A Breakfast Club–esque group of classmates finds themselves locked in a room with a bomb, a syringe filled with poison, and a note. They have exactly one hour to choose who to kill or everyone will die. As the clock ticks and panic ensues, they try to figure out who could want the seemingly unconnected lot of them dead. Time to connect the dots, people!
One of Us Is Next, by Karen M. McManus
In this sequel to One of Us Is Lying, it’s been a year since Simon’s death. People have tried and failed to fill the void his gossip app left…that is, until now. But this time, it’s a hazardous game of truth or dare. Sounds like a route the Gossip Girl reboot could take.
A Song of Wraiths and Ruin, Roseanne A. Brown
Fantasy, kidnapping, mutiny, murder, and attraction–this book has it all! Inspired by West African folklore, a princess and refugee find themselves on a path to murder each other in this page turner. But when sparks fly between them, will they be able to carry out their murderous plans?
The Ballad of Songs and Snakes, by Suzanne Collins
In this Hunger Games novel, Suzanne Collins takes us into the past of President Snow. Pre-Katniss and her love triangle, 18-year-old Snow was a mentor in the 10th annual Hunger Games with a mission to make his family proud by mentoring the winning tribute. The odds are clearly not in his favor when he’s assigned a tribute from the worst district. I guess we’ll root for him in this one?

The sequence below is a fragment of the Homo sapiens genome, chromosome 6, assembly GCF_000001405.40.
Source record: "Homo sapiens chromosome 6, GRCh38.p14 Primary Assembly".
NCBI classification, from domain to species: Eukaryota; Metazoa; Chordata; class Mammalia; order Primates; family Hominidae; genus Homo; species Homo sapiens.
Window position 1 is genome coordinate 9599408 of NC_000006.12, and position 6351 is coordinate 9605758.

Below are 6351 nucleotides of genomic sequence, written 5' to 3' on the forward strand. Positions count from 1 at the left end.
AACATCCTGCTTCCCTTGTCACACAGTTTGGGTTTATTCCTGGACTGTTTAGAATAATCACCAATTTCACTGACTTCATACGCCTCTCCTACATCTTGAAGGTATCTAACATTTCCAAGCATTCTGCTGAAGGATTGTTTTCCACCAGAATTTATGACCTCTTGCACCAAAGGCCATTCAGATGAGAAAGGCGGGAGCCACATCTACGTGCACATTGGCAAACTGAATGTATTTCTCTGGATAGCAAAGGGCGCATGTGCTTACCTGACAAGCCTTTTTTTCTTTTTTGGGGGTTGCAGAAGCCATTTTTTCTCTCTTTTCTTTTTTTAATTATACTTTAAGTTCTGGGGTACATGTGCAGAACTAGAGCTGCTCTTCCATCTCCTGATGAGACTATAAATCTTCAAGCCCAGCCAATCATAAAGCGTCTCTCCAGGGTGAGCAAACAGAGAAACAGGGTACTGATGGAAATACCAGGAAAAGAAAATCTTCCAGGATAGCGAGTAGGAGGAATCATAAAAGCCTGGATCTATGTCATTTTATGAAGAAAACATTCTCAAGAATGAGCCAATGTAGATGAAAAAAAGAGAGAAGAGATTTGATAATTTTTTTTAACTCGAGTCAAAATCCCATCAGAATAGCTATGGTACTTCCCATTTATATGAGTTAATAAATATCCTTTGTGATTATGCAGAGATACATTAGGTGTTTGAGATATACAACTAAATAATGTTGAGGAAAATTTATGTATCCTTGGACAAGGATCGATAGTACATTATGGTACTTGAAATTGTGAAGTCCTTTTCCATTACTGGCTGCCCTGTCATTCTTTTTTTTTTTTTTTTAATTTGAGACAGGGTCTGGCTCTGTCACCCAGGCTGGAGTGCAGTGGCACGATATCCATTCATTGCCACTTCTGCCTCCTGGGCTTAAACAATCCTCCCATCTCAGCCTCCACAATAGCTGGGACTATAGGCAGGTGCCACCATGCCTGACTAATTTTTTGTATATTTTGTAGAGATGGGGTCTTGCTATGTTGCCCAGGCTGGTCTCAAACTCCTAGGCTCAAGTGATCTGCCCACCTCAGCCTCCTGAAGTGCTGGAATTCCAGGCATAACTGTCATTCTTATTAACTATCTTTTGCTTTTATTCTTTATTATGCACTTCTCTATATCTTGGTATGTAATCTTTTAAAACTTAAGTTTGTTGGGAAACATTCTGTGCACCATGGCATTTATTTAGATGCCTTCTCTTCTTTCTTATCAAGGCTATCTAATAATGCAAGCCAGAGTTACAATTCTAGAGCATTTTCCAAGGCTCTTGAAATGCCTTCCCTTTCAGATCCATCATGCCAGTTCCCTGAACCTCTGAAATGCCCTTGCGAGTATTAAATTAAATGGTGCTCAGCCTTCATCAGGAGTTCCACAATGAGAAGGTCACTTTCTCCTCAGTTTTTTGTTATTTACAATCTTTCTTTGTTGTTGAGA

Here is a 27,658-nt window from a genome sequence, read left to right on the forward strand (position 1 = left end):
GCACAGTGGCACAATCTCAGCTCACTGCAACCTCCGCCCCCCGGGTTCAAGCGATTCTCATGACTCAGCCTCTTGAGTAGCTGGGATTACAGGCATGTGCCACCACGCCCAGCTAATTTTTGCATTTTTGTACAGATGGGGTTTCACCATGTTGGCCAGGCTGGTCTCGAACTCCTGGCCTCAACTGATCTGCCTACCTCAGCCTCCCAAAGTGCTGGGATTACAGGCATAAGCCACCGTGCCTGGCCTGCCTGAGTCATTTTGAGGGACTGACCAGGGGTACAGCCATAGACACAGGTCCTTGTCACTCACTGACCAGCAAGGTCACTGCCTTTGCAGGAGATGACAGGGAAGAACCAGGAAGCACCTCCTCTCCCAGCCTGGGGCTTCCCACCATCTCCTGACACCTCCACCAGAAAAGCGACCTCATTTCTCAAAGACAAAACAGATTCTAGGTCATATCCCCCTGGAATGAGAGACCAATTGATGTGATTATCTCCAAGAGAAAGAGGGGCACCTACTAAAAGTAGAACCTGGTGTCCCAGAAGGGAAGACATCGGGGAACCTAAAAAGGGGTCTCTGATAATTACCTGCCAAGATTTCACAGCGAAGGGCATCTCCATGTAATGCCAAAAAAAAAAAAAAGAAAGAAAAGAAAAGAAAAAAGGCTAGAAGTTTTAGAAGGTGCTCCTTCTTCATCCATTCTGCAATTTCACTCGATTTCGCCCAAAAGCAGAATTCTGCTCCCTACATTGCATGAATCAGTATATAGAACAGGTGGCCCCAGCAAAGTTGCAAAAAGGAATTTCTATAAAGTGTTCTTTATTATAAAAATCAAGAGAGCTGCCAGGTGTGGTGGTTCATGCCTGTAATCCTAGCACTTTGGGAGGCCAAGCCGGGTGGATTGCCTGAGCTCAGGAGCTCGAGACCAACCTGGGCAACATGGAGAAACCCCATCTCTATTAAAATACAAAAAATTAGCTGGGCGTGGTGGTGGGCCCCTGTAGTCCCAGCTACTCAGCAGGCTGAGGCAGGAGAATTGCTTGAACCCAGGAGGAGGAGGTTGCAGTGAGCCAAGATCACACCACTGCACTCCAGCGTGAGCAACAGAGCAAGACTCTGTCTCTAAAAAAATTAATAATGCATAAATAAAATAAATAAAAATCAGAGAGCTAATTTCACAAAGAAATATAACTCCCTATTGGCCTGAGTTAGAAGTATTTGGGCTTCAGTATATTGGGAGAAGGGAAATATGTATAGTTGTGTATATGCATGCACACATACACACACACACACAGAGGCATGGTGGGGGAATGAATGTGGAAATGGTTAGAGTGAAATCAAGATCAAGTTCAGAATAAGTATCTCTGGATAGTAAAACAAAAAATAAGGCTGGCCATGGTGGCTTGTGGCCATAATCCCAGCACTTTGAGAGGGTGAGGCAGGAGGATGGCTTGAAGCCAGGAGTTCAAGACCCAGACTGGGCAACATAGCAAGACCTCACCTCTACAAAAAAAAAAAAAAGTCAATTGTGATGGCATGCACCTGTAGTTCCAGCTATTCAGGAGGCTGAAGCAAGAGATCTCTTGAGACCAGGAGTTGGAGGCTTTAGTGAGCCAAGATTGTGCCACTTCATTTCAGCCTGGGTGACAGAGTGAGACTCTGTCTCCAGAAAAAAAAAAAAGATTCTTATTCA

This Train Is Being Held, by Ismée Williams
Anyone who’s ever locked eyes with a sexy stranger on the subway knowing they’ll likely never see them again will obsess over this fate meeting on public transport. Alex and Isa’s romance isn’t easy though. It celebrates poetry, dance, and baseball while dealing with mental health and racism.
Of Curses and Kisses, by Sandhya Menon
As the first in a series, this novel puts a contemporary twist on a classic tale: Beauty and the Beast. It involves an elite boarding school, ancient curse, centuries-old family feud, and rose-shaped ruby pendant. The princess attempts to get revenge on the soon-to-be beast and his family by making him fall in love with her. Then she’ll break his heart. It’s quite the risky plan, no?
Don’t Ask Me Where I’m From, Jennifer De Leon
In this gripping novel, Liliana Cruz is a first-gen American LatinX who attends a mostly white school, where racial tensions are high. While trying to survive in that environment, she learns a family secret that puts her in a position where she needs to take a stand and speak her truth.
This Is All Your Fault, by Aminah Mae Safi
On their first day of summer, three young women find out the indie bookstore they work at is closing. They’ll all have to join forces to save it. Oh, and they really only have one day to come up with something. If you’re looking for a story with a noble mission, this is it.
We Used to Be Friends, by Amy Spalding
It’s a tragic tale all too familiar: a friendship breakup. As two childhood besties navigate their senior year in high school, they start to grow up and grow apart. It’s always painful, sometimes bittersweet, and consistently astounding how two people can go from BFFs to complete, total strangers. But c’est la vie!